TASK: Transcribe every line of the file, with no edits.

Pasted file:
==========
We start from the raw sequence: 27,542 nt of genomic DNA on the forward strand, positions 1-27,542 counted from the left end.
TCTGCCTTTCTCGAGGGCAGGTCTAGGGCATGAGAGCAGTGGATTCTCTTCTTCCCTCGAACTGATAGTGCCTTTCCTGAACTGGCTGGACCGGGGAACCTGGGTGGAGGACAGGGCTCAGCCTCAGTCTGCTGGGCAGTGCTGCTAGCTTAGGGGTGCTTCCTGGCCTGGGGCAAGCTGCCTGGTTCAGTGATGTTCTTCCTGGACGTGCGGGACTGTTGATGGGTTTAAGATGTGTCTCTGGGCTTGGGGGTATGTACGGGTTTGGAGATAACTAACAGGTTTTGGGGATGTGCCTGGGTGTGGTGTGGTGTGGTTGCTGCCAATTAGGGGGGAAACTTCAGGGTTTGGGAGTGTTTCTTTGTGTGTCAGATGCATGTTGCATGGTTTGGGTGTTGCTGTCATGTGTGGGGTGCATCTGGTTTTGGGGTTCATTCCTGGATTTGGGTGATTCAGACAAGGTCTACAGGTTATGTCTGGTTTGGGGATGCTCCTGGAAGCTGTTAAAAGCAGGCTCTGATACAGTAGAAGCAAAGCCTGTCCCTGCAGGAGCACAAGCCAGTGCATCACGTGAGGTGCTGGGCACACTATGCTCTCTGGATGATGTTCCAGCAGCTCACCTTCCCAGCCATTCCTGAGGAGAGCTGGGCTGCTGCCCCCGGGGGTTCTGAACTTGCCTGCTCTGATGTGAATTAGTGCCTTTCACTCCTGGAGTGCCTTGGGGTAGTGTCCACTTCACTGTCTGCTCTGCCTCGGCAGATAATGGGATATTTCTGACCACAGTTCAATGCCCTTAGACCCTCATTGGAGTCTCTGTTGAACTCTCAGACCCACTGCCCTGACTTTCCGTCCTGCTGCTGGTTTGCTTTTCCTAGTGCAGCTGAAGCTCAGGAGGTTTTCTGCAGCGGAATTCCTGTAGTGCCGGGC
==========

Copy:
We start from the raw sequence: 27,542 nt of genomic DNA on the forward strand, positions 1-27,542 counted from the left end.
TCTGCCTTTCTCGAGGGCAGGTCTAGGGCATGAGAGCAGTGGATTCTCTTCTTCCCTCGAACTGATAGTGCCTTTCCTGAACTGGCTGGACCGGGGAACCTGGGTGGAGGACAGGGCTCAGCCTCAGTCTGCTGGGCAGTGCTGCTAGCTTAGGGGTGCTTCCTGGCCTGGGGCAAGCTGCCTGGTTCAGTGATGTTCTTCCTGGACGTGCGGGACTGTTGATGGGTTTAAGATGTGTCTCTGGGCTTGGGGGTATGTACGGGTTTGGAGATAACTAACAGGTTTTGGGGATGTGCCTGGGTGTGGTGTGGTGTGGTTGCTGCCAATTAGGGGGGAAACTTCAGGGTTTGGGAGTGTTTCTTTGTGTGTCAGATGCATGTTGCATGGTTTGGGTGTTGCTGTCATGTGTGGGGTGCATCTGGTTTTGGGGTTCATTCCTGGATTTGGGTGATTCAGACAAGGTCTACAGGTTATGTCTGGTTTGGGGATGCTCCTGGAAGCTGTTAAAAGCAGGCTCTGATACAGTAGAAGCAAAGCCTGTCCCTGCAGGAGCACAAGCCAGTGCATCACGTGAGGTGCTGGGCACACTATGCTCTCTGGATGATGTTCCAGCAGCTCACCTTCCCAGCCATTCCTGAGGAGAGCTGGGCTGCTGCCCCCGGGGGTTCTGAACTTGCCTGCTCTGATGTGAATTAGTGCCTTTCACTCCTGGAGTGCCTTGGGGTAGTGTCCACTTCACTGTCTGCTCTGCCTCGGCAGATAATGGGATATTTCTGACCACAGTTCAATGCCCTTAGACCCTCATTGGAGTCTCTGTTGAACTCTCAGACCCACTGCCCTGACTTTCCGTCCTGCTGCTGGTTTGCTTTTCCTAGTGCAGCTGAAGCTCAGGAGGTTTTCTGCAGCGGAATTCCTGTAGTGCCGGGC